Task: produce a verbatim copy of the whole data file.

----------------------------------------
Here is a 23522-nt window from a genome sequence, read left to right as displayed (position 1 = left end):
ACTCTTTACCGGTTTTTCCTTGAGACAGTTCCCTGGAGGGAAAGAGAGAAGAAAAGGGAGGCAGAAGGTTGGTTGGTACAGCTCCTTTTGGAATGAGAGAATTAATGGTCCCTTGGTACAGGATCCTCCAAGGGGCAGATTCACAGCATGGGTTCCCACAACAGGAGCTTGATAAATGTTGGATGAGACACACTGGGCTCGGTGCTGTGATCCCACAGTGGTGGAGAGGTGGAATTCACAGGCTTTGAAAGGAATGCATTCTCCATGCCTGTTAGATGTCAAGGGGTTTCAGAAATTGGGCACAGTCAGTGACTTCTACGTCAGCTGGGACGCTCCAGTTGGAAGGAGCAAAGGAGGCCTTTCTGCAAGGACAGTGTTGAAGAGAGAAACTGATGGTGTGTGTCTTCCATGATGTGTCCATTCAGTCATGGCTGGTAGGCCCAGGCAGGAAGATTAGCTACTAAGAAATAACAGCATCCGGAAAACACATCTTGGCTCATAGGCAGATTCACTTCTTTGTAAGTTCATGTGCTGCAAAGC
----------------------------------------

Here is a 23522-nt window from a genome sequence, read left to right as displayed (position 1 = left end):
ACTCTTTACCGGTTTTTCCTTGAGACAGTTCCCTGGAGGGAAAGAGAGAAGAAAAGGGAGGCAGAAGGTTGGTTGGTACAGCTCCTTTTGGAATGAGAGAATTAATGGTCCCTTGGTACAGGATCCTCCAAGGGGCAGATTCACAGCATGGGTTCCCACAACAGGAGCTTGATAAATGTTGGATGAGACACACTGGGCTCGGTGCTGTGATCCCACAGTGGTGGAGAGGTGGAATTCACAGGCTTTGAAAGGAATGCATTCTCCATGCCTGTTAGATGTCAAGGGGTTTCAGAAATTGGGCACAGTCAGTGACTTCTACGTCAGCTGGGACGCTCCAGTTGGAAGGAGCAAAGGAGGCCTTTCTGCAAGGACAGTGTTGAAGAGAGAAACTGATGGTGTGTGTCTTCCATGATGTGTCCATTCAGTCATGGCTGGTAGGCCCAGGCAGGAAGATTAGCTACTAAGAAATAACAGCATCCGGAAAACACATCTTGGCTCATAGGCAGATTCACTTCTTTGTAAGTTCATGTGCTGCAAAGC